Mayoral candidates City Council President Fred Butler and City Councilman Joe Forkner restated major themes in a largely agreeable forum Oct. 17.
In one-minute answers, both candidates stuck to their agendas, which remain fairly similar.
“When I retired form Seattle City Light as their chief engineer, I decided to devote myself to public service,” Butler said during his opening statements. “I believe in sustainability. All decisions need to take in the three legs of sustainability: people, planet and prosperity.”
Forkner took the insider’s approach, citing his years of work within city government and as a board volunteer.
July 2, 2013
Thirty-five projects were on display at a June 17 public hearing to discuss the six-year Transportation Improvement Program.
Improvements to Northwest Lake Sammamish Road garnered all of the public comment as residents around South Cove asked for higher priority for pedestrians.
Road widening, intersection improvement and pedestrian corridors are included. The projects are staggered through 2019. The total cost of the projects is estimated at more than $384 million.
April 23, 2013
The vision established in the Central Issaquah Plan last year officially took the first steps toward realization April 15 as the City Council approved design and development standards for future development.
The many standards passed include key provisions, such as reduced minimum parking requirements, new community space stipulations and a focus on density that allows buildings up to 125 feet in certain areas. The document has 17 chapters of comprehensive rules and regulations.
“This is a big deal,” Economic Development Director Keith Niven said. “In December, the council passed the Central Issaquah Plan, which was the vision. This is the implementation piece. This is how you make it happen. This allows developers to submit applications and pursue redevelopment based on the new standards.”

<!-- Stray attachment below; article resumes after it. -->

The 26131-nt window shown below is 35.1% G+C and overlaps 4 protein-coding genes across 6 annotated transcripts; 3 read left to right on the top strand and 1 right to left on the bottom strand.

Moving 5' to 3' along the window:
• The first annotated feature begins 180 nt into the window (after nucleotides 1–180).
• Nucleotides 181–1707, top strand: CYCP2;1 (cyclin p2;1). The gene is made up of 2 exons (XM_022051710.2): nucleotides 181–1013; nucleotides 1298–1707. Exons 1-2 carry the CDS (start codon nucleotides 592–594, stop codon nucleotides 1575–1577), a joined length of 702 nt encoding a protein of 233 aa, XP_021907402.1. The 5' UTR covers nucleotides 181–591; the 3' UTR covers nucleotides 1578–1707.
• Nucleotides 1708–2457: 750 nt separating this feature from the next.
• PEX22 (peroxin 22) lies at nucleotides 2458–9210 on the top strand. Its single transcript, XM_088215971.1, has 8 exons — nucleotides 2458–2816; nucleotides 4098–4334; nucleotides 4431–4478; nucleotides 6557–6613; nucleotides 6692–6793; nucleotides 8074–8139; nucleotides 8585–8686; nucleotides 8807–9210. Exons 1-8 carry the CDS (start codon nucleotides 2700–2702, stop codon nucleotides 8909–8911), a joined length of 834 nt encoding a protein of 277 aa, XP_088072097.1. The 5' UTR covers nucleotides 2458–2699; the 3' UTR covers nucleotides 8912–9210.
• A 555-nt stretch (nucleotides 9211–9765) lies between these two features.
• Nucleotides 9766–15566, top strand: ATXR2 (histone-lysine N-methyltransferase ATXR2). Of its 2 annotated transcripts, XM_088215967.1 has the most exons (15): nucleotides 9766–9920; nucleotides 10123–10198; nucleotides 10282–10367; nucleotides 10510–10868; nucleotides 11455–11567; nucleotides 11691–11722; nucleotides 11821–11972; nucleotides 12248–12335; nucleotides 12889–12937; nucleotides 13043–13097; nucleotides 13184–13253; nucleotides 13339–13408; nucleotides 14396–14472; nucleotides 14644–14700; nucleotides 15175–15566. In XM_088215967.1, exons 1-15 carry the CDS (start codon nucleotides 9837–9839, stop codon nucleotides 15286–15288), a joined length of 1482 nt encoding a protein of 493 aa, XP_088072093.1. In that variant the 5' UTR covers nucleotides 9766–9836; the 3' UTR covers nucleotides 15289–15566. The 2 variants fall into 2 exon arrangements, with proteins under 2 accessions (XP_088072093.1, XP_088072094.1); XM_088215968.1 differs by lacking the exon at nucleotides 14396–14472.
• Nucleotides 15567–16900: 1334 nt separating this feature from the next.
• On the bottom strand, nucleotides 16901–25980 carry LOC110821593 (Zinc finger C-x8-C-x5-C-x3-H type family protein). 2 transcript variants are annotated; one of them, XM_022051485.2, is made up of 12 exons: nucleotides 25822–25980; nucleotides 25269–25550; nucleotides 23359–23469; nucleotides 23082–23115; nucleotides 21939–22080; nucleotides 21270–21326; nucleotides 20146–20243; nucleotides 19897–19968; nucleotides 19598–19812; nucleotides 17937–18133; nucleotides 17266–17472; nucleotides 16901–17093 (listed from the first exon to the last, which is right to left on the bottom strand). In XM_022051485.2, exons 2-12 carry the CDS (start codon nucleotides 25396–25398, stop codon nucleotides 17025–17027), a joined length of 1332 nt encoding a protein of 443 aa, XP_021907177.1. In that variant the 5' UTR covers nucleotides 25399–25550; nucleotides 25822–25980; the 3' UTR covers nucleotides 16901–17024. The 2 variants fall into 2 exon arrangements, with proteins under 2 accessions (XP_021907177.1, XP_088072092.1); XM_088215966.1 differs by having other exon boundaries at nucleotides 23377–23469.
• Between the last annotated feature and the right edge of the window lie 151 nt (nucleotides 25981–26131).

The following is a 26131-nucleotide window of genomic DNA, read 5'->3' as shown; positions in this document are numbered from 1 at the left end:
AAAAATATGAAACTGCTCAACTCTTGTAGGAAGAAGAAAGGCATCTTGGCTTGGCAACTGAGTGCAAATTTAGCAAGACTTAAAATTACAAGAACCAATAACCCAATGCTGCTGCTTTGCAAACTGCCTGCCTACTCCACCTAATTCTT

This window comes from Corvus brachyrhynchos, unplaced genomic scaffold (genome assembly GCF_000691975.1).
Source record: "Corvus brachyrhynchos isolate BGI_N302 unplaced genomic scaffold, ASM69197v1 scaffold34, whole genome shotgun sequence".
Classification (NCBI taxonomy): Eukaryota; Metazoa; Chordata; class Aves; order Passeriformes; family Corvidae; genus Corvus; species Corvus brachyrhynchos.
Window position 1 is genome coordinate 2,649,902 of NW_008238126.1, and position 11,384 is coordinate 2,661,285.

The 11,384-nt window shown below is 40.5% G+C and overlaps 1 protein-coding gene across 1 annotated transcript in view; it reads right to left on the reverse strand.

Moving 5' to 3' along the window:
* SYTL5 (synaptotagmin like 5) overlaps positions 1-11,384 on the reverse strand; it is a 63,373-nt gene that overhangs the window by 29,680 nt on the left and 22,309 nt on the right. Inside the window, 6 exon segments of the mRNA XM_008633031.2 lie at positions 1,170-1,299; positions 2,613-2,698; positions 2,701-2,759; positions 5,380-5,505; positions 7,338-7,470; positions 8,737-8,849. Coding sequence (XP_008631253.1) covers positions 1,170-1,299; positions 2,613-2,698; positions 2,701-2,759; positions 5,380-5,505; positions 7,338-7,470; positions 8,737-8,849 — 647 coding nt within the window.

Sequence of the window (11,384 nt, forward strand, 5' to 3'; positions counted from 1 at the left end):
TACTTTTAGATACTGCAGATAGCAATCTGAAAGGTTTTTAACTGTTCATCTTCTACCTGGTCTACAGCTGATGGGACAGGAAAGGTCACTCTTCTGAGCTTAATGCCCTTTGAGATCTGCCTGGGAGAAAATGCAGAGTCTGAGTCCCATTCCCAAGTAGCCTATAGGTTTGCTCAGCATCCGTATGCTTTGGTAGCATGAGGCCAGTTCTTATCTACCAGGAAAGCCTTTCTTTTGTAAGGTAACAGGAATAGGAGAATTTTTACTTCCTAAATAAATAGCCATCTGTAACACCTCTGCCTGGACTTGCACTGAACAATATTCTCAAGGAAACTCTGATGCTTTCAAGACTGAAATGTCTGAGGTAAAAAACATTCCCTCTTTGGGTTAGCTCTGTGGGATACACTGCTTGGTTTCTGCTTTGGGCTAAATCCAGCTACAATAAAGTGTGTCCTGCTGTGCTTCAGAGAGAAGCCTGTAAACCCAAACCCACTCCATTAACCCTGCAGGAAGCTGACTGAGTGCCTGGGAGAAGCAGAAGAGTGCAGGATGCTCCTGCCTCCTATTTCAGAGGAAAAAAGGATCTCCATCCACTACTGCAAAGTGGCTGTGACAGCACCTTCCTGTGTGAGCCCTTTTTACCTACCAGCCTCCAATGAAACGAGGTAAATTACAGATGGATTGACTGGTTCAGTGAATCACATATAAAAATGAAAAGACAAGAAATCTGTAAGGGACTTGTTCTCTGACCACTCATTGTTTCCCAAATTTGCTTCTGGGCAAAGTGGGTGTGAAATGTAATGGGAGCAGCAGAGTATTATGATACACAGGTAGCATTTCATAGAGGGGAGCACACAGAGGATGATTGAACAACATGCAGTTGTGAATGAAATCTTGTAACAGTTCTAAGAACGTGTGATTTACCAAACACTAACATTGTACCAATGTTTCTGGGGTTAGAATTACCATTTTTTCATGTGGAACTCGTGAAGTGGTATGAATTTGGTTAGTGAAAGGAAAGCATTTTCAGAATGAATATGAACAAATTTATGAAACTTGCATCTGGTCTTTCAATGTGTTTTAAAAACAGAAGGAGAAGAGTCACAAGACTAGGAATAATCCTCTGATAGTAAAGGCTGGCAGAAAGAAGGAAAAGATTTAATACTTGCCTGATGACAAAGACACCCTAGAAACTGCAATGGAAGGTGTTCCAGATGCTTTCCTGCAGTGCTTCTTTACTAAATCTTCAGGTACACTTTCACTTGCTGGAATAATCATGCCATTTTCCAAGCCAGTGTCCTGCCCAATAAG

February 12, 2013
Months after the City Council adopted the Central Issaquah Plan, members intend to delve into the redevelopment blueprint again to refine important development rules.
The council plans to meet Feb. 20 for a public workshop to discuss design and development standards, or the rules for buildings, community spaces, landscaping, signage and more. City staffers intend to answer the council’s questions as members prepare to sign off on the last outstanding Central Issaquah Plan piece.
City Council workshop
That piece is scheduled to reach the council for consideration and possible adoption April 1.
February 12, 2013
Issaquah leaders, planners and residents spent years on a blueprint to define redevelopment in the business district over the next few decades.
The guidelines approved late last year in the Central Issaquah Plan aim to transform about 1,000 acres along Interstate 90 from strip mall suburbia into a dense urban core in the next 30 years. The plan also increased the building height limit to 125 feet in the commercial core, up from 65 feet.
The change is meant to attract businesses and residents to mixed-use development.
“To some extent, if you build it, they will come — if it looks good and feels good,” said Mary Newsom, associate director, urban and regional affairs, at the UNC Charlotte Urban Institute and a former columnist for The Charlotte Observer.